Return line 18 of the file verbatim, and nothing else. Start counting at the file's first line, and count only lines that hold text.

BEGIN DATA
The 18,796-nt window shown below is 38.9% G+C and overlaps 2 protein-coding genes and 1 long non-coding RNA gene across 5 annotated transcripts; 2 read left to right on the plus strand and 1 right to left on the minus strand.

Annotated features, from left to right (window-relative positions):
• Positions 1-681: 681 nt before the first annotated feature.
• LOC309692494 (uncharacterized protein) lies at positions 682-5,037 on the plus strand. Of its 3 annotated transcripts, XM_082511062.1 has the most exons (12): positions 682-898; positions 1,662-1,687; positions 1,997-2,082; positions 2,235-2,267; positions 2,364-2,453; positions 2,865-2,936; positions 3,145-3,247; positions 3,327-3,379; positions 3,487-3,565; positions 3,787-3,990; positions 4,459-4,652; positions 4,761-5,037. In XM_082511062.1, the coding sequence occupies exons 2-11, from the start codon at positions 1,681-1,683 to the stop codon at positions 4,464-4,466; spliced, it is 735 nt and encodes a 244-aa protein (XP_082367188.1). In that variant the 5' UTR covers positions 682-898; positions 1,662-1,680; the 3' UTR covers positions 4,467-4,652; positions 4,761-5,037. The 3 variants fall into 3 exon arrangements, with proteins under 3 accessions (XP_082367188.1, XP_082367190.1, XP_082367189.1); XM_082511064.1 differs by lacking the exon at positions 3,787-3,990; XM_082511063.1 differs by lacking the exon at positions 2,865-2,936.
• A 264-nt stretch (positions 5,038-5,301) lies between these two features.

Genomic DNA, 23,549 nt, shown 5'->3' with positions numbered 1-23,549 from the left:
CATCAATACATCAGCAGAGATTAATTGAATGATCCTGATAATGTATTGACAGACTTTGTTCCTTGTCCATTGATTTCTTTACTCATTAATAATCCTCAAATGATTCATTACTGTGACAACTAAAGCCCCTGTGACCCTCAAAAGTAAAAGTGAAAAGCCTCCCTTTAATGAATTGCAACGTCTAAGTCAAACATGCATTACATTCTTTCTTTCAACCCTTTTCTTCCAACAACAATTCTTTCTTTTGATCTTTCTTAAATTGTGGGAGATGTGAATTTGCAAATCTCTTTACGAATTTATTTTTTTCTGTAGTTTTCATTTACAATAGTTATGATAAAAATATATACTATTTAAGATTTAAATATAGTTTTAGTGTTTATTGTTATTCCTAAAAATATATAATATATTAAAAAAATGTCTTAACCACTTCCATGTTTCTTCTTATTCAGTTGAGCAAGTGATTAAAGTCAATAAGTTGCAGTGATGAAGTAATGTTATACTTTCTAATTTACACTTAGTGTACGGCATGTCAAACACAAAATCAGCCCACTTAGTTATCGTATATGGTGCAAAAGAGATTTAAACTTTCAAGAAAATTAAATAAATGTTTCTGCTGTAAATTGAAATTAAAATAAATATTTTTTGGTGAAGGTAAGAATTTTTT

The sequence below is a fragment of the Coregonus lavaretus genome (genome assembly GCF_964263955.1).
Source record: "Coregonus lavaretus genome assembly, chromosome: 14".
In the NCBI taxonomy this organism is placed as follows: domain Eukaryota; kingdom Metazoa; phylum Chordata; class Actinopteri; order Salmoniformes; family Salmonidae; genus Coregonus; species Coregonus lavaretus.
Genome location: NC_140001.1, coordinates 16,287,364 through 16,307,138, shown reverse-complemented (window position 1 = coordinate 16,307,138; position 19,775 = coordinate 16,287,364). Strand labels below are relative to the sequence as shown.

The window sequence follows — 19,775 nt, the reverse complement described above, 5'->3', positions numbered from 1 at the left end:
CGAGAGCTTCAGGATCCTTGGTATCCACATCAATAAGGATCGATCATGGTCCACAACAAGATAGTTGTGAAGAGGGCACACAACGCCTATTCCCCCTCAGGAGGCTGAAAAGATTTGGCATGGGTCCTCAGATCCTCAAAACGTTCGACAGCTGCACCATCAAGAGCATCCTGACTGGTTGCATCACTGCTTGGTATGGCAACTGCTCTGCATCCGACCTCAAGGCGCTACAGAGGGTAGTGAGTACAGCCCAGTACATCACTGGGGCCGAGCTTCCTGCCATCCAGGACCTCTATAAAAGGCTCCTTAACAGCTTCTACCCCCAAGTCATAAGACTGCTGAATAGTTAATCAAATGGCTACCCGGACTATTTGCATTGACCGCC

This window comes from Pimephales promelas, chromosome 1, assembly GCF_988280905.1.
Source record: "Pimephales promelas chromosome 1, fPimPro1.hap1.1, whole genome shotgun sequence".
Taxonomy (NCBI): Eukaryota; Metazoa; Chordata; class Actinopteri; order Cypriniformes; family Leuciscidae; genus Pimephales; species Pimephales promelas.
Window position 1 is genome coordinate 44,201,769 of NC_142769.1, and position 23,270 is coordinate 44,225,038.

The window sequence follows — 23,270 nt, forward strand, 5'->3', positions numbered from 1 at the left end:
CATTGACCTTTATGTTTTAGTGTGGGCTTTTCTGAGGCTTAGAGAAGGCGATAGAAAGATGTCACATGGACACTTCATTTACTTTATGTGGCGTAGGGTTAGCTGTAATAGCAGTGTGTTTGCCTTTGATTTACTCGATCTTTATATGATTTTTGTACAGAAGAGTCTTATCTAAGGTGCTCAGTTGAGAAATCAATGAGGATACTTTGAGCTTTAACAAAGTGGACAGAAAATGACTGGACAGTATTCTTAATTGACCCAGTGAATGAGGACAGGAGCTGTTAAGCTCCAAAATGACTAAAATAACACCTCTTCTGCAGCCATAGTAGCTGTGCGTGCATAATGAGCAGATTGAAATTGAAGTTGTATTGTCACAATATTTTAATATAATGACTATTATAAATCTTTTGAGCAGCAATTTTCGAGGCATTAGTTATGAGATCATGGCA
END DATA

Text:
The window sequence follows — 23,270 nt, forward strand, 5'->3', positions numbered from 1 at the left end: